Alright, so next up on my 2016 update is our financial changes! We’ve had quite a few changes in the last couple months of 2015, and in to 2016. Some have been decisions we’ve made, and other things have just kind of happened. While most of our financial goals are more long term, our changes now are really going to help out.
Our goals, as one might expect, are pretty simple: pay down our debts and save money, without stretching ourselves so thin that we can’t have fun. While money doesn’t buy happiness, the feeling of having no money to have fun or buy random “toys” is also not good.
We are in a decent amount of debt, as many people our age are. Between student loans, and buying our Chevy Volt last year, we have about $60,000 left to pay off. Getting rid of the student loans are especially high priority for us. We’ve felt very held down by these, and it’s a constant reminder that college just wasn’t all that great of an experience for the cost paid. While having these loans, things like getting a house or building a family are pretty much out of the question.
Unfortunately, due to the debt, saving hasn’t been as easy. This is especially true when it comes to retirement savings. So we hope to get to a point where we can contribute to our 401ks again. I wish companies gave you a choice to have them match a certain amount toward student loan payments, rather than a 401k (and then, switch to a 401k once you’re done).
The “Strategy” Thus Far
Spreadsheets: I’ve gotten a lot better overall at tracking our money. Last year I made spreadsheets to help better understand our income, family expenses, and budgets. This year, I took it a step further and created one for personal expenses. We’ve always each had a monthly allowance, but sometimes things would get out of hand due to forgetting about pre-orders, impulse spending, etc. With this new sheet, it causes us to better plan out our purchases, and helps us remember when there’s a large pre-order coming up. We will now always know how much money we have left from our allowance for the month.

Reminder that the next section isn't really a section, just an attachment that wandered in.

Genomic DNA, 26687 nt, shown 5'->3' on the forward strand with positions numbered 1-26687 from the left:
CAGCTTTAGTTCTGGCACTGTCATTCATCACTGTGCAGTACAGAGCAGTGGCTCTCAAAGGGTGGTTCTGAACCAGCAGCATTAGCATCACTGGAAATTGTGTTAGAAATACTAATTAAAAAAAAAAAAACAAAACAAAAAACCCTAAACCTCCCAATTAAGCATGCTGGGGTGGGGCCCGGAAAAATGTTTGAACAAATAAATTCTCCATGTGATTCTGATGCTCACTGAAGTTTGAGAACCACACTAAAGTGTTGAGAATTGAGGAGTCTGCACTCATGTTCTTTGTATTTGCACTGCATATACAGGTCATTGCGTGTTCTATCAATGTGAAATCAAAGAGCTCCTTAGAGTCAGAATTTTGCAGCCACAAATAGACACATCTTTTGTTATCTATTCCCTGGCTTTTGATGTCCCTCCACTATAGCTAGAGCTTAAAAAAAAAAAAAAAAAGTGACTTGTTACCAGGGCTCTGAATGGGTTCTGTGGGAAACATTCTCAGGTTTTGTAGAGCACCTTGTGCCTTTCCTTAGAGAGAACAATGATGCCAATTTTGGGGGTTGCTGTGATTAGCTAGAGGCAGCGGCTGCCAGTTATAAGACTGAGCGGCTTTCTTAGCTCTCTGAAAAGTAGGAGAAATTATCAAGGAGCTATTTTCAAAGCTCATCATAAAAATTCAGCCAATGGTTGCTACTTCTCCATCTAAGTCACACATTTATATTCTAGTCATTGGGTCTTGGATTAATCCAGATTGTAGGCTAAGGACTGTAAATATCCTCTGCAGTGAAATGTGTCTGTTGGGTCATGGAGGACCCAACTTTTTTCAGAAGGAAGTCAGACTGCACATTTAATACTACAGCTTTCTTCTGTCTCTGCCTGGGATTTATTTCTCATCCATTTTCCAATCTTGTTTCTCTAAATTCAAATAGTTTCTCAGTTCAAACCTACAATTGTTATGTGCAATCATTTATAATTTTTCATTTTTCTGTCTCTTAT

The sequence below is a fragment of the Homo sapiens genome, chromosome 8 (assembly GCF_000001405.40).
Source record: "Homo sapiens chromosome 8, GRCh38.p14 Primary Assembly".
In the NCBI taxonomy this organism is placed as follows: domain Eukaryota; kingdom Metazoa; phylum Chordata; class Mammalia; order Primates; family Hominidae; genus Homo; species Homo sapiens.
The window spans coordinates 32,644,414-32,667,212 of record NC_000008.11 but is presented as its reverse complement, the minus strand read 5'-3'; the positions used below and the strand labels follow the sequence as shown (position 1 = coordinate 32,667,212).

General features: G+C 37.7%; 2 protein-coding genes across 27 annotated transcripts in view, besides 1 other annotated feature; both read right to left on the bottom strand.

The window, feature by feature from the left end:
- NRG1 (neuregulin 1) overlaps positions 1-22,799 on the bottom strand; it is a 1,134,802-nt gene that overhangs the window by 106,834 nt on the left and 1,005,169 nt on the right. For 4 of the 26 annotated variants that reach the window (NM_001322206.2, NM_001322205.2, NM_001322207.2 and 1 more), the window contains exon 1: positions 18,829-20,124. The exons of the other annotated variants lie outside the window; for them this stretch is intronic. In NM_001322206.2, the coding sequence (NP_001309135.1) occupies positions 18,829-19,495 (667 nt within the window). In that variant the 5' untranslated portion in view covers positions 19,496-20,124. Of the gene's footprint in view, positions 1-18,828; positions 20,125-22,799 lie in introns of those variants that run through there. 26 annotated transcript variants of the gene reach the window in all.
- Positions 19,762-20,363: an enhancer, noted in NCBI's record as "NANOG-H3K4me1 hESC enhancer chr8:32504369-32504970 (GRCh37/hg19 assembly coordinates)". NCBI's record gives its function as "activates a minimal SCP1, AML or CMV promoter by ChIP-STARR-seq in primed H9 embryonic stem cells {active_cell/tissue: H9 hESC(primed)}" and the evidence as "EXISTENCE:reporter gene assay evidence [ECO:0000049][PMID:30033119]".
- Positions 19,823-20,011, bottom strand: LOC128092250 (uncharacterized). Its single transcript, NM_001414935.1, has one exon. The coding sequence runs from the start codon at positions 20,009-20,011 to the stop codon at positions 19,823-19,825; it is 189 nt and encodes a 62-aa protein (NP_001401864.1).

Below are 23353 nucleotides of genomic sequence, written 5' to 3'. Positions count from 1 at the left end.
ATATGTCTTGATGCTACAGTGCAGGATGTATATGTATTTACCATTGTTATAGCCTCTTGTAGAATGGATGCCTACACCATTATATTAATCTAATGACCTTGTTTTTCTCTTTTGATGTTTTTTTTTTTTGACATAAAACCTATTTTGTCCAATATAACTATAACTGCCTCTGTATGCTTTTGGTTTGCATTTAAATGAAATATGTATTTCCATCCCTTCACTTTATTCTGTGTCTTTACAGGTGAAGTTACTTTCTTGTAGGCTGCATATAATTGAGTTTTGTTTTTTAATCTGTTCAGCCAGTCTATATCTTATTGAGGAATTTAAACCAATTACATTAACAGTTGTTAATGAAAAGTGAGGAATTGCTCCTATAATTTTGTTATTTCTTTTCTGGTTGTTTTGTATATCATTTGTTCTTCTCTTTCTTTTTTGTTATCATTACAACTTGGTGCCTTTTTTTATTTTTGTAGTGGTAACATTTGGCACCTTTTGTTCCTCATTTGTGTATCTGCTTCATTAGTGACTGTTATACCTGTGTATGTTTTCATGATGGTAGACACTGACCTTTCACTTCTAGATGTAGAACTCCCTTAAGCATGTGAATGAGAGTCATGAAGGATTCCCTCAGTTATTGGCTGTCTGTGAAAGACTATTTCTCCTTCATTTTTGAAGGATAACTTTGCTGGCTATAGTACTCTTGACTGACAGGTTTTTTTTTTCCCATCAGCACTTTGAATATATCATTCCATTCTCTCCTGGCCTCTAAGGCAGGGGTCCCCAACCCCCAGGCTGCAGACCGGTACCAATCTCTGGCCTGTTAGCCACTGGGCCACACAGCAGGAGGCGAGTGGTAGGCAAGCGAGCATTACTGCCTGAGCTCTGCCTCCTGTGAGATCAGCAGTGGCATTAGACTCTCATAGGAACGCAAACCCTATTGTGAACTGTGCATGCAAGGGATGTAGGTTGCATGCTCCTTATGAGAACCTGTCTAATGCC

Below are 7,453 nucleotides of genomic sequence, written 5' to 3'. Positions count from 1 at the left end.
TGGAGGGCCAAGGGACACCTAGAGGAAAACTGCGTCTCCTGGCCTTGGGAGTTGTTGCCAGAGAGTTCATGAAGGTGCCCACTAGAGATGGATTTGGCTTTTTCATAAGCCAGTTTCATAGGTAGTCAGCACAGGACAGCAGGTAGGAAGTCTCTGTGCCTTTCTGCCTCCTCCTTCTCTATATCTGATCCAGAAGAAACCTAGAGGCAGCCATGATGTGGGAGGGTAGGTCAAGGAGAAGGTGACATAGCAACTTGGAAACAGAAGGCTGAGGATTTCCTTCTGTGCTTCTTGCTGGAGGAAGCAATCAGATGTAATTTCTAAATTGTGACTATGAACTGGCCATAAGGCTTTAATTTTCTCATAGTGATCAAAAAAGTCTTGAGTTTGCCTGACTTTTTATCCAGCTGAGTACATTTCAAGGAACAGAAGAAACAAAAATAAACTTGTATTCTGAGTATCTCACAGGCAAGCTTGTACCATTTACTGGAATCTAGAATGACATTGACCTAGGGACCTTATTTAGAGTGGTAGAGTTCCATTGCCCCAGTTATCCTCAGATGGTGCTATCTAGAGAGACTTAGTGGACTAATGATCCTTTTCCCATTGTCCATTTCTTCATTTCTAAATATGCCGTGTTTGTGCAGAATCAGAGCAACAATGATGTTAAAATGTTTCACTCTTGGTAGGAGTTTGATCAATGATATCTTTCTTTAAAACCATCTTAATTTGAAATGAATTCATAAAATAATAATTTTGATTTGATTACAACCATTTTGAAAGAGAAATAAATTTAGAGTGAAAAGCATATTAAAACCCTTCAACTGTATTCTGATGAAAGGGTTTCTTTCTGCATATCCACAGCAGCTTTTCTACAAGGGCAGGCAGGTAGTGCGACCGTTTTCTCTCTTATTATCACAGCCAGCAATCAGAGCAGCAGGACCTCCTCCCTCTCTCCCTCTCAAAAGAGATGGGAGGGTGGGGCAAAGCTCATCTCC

Banking: While Chase has not treated us poorly as customers, there’s still the fact that there’s a measly 0.01% APY on savings, as well as various fees on the accounts if you don’t meet specific requirements. After a bunch of juggling to make sure we didn’t screw up any bills, we’re now happy customers of Capital One 360. No fees, 0.75% APY on savings, AND 0.20% APY on checking. We’ve been to a bank branch maybe once in the past couple years, and once to an ATM (though, there’s still tons of ATMs we can use anyway if necessary). Online banking doesn’t scare me!
Credit Cards: Along similar lines to banking, we decided to switch to using our (already existing) Capital One credit card for family expenses. It’s got 1.5% cash back, compared to the 1% on our Chase Freedom card. It also has no foreign transaction fees, which is great for any travel or importing. Even though the Freedom card has 5% cash back on certain categories every quarter, I realized the categories aren’t generally helpful for us. For example this quarter is gas stations. With our Volt, we fill gas about once per month. Next quarter is grocery stores, but we do all our grocery shopping at Target (which is not included). We’ll get much more use out of the general 1.5% cash back.
Additionally, since we do almost all of our grocery and necessities shopping at Target, we decided it was time to open a REDcard to save 5% on everything (along with already saving through the awesome Cartwheel app). So far, from REDcard alone, we’ve saved over $60 this year. Every little bit helps!